Garrett had a son from his previous marriage — Sebastian, who was about four years older than me. Again, I didn’t need or want a new brother — but I was curious.
While I had gone to college in Massachusetts, near to my mom and now Garrett, Sebastian had gone to school somewhere fancy in Europe (Sebastian’s mother came from Old Money in the UK) and had stayed there to work in business or law or something. Once Garrett had proposed, I thought that surely, Sebastian would come to the engagement party. But no — apparently he had very important business to take care of and sent his regrets. However, he assured Garrett that he would attend the wedding.
Mom and Garrett got married the summer after I graduated. It felt like a summer of one party after another: graduation parties, bachelorette parties, and then the big day itself. I was Mom’s maid of honor, and Sebastian was Garrett’s best man.
Well, he was supposed to be, anyway.
You can guess what actually happened.
“Last-minute business deal I’ve gotta handle, can’t make it,” he’d texted his father the night before the wedding. Garrett, stoic as ever, simply put away his phone and shrugged, but I could see how crushed he was. It broke my heart a little, and that was when my own attitude towards Garrett started to change. He might not be the most exciting or interesting person, but he was definitely one of the nicest people I’d met, and he didn’t deserve to have such an asshat of a son.
An asshat who, it turned out, wasn’t even stuck in Europe because of ‘business,’ unless his definition of business involved being caught having a threesome in a Parisian nightclub. I had the pleasure of learning this the next day while I was on my phone at the reception. It was all over the gossip websites that I guilty read from time to time. That was the first time I became aware that Sebastian Harbour, my new stepbrother, was semi-famous in Europe. Both because of his career (apparently he was extremely wealthy) and also because of his playboy tendencies. It wasn’t too hard to see why he was such popular tabloid fodder. Money, relative youth, and strikingly good looks (yes, even I would admit to that) certainly made for interesting news.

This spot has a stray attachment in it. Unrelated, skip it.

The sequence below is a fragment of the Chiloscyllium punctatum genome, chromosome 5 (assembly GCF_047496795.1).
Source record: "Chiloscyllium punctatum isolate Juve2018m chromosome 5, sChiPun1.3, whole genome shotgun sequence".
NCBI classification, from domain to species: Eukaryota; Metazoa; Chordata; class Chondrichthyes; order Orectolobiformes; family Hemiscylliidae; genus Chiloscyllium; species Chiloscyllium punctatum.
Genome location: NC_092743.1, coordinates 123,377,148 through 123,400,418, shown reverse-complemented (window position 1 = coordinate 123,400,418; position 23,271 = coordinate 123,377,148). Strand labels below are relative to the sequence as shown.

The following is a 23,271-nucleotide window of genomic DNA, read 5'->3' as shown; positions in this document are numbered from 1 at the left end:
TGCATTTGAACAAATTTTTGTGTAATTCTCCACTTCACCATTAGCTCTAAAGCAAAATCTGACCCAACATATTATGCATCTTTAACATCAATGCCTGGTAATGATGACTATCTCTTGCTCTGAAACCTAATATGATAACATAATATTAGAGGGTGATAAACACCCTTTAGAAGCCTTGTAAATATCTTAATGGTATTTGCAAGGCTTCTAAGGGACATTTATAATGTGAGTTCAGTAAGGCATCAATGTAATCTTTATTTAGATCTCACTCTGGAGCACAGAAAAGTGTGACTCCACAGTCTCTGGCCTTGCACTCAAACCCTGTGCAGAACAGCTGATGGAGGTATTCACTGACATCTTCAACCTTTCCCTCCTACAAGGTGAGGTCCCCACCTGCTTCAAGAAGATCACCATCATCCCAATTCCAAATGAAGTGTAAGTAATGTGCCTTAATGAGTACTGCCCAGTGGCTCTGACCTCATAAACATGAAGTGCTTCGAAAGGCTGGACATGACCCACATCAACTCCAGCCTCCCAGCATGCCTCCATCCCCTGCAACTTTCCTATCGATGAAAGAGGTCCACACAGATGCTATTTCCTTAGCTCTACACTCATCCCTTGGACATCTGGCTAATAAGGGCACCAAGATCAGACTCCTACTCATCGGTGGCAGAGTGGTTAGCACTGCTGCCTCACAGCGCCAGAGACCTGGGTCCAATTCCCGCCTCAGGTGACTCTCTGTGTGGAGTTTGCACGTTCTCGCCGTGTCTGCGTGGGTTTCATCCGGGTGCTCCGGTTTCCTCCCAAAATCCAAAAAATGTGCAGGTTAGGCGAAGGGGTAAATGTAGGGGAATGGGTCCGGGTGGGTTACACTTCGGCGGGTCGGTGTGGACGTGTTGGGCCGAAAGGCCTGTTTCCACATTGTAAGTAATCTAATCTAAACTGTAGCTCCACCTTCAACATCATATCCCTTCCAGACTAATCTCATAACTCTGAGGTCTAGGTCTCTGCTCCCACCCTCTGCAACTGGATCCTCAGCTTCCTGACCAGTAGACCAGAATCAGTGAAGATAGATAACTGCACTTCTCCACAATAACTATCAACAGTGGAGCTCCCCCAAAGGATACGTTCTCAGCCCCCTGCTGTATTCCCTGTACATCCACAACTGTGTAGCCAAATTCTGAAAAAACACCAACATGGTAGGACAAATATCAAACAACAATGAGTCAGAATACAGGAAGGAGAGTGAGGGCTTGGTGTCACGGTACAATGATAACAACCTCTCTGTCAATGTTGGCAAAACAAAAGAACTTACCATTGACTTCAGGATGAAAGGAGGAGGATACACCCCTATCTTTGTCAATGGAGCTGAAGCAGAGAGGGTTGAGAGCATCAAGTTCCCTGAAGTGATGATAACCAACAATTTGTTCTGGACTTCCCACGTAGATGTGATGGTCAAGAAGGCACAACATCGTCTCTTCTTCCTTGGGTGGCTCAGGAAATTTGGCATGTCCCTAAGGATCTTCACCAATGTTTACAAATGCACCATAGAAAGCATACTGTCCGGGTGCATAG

All in all, I wasn’t too upset in the end that Sebastian hadn’t come. What with his infamy, he might have ruined the wedding anyway.
Now it was five years later and I still hadn’t met the man.
I’m going to stop you right there before we begin. Yes, this is the first time I’m visiting my father after he remarried. Yes, it’s been five years and I haven’t even met my stepmother, or my stepsister. What an awful son I must be.
Listen, this whole thing has become a much bigger deal than it was ever meant to be. It’s not like Garrett has ever complained or begged me to visit. I mean, is it really so unusual for a child not to see their parent for a few years here and there? We live on different continents for fuck’s sake, and it’s not like I hadn’t spent most of my teen years split between London and Connecticut anyway.
The point is, I’m coming to visit now.
“Yes, Mum, I’ve got a tin of biscuits,” I repeated for what must have been the third or fourth time.
“You just can’t show up empty-handed,” Mum fretted. She did like to fret, often about what a scoundrel I was according to the papers. Another frequent theme was my relationship with my father. This occasion had cause for both.
“Mum, I don’t think Garrett is going to give a flying fuck whether I’ve brought biscuits.”